The Covid-19 pandemic has shown that the stockpiles of weapons neither secure humanity nor ensure peace, Momen says
Bangladesh on Saturday reiterated its steadfast support for the goal of a world free from nuclear weapons while stressed pursuing sustainable development goals to establish and sustain peace and stability in the world.
"Let us re-commit to use our scare resources for realizing sustainable development goals, and making this world safe and livable for our present and future generations," Foreign Minister Dr AK Abdul Momen said in the UN, reports BSS.
He was delivering a recorded statement at the high-level plenary meeting of the UN General Assembly to commemorate and promote the International Day for the Total Elimination of Nuclear Weapons on Friday.
The foreign minister said that the Covid-19 pandemic has shown that the stockpiles of weapons neither secure humanity nor ensure peace.
"Investment in nuclear weapons therefore cannot ensure or guarantee peace and security. It is rather through realization of sustainable development goals that we can establish and sustain peace and stability," he said.
He observed that shaken by the horrors of the devastation of nuclear weapons in the second world war, the UN had envisioned a world free of nuclear weapons in the very first resolution it adopted.
Unfortunately, he said the vision of a nuclear free world has not been realized even after 75 years of the UN's inception as our present and future generations continue to live under the threat of nuclear catastrophe.
"Nuclear weapon states need to take concrete steps to cease nuclear arms race and also to get rid of the risk of nuclear weapons falling in the hands of the wrong people I mean terrorist," he said.
Momen mentioned that Bangladesh's steadfast commitment and adherence to nuclear disarmament stemmed from the historic speech delivered by Father of the Nation, Bangabandhu Sheikh Mujibur Rahman, at the UN General Assembly in 1974, in which he appealed to spare the world from the scourge of nuclear war.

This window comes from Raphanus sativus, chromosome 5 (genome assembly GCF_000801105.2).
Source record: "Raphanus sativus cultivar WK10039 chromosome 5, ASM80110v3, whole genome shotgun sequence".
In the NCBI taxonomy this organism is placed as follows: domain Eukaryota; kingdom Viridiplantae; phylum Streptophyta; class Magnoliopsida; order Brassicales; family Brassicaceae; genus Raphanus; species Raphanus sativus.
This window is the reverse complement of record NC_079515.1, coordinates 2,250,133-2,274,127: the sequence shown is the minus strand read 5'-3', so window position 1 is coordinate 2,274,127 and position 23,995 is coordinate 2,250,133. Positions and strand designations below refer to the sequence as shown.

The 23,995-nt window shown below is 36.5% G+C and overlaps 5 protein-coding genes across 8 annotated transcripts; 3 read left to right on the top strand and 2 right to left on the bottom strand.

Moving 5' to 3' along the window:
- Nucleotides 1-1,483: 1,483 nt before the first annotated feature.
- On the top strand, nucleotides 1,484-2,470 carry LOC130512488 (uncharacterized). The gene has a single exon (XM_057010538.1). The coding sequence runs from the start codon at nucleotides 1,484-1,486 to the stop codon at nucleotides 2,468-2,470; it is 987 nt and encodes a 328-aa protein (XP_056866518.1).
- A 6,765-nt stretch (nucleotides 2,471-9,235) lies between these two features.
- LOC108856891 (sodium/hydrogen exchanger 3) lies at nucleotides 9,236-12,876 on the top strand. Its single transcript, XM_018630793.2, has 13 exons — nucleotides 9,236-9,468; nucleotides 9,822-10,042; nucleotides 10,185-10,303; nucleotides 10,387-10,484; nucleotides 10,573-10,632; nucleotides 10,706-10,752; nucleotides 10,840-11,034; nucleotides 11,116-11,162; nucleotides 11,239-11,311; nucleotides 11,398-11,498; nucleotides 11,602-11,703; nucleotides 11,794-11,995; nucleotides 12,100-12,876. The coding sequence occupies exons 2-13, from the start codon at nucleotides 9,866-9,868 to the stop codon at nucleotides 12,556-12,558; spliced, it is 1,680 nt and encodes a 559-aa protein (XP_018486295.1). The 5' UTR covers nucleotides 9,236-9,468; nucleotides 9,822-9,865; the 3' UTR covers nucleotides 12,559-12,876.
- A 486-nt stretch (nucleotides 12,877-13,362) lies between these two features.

Stating that Bangladesh is a party to all major nuclear disarmament treaties and among the 44 countries that have ratified the Treaty on Prohibition of Nuclear Weapons, he said Dhaka rejects the use of nuclear technology for destructive purposes but supports its peaceful application for development and welfare of humankind.
Bangladesh is indeed harnessing the benefit of nuclear technology to build the country's first nuclear power plant for generating electricity, the foreign minister said.
He highlighted four specific points including ceasing of nuclear arms race, establishing of nuclear weapon free zones and international cooperation on peaceful use of nuclear technology for the benefit of humankind to realize the universal goal of a nuclear free world.
UN chief regrets lack of progress in nuclear disarmament
UN Secretary-General Antonio Guterres on Friday regretted the lack of progress toward the total elimination of nuclear weapons and the risk of backsliding, reports UNB citing Xinhua.
Nuclear disarmament has been a priority of the United Nations since the birth of the organization. Yet 75 years since the founding of the world body and since the horrific bombings at Hiroshima and Nagasaki, the world continues to live in the shadow of nuclear catastrophe, he told a high-level UN meeting to mark the International Day for the Total Elimination of Nuclear Weapons, which falls on September 26.
"Some states view nuclear weapons as vital to their national security and survival. But the elimination of nuclear weapons is vital to something beyond the fate of any single state: the survival of life on this planet," he said.
Unfortunately, progress toward the total elimination of nuclear weapons has stalled and is at risk of backsliding, he warned.
Growing distrust and tension between the states that possess nuclear weapons have increased nuclear risks. Programs to modernize arsenals threaten a qualitative nuclear arms race, based not on numbers but faster, stealthier and more accurate weapons. The opportunity cost of spending money on such ill-conceived upgrades is simply staggering, he said.
The only treaty constraining the size of the world's largest nuclear arsenals, New START, is set to expire early next year, raising the alarming possibility of a return to unconstrained strategic competition, he said.
For this reason, it is imperative that Russia and the United States extend, without delay, the New START treaty for the maximum duration of five years, said Guterres.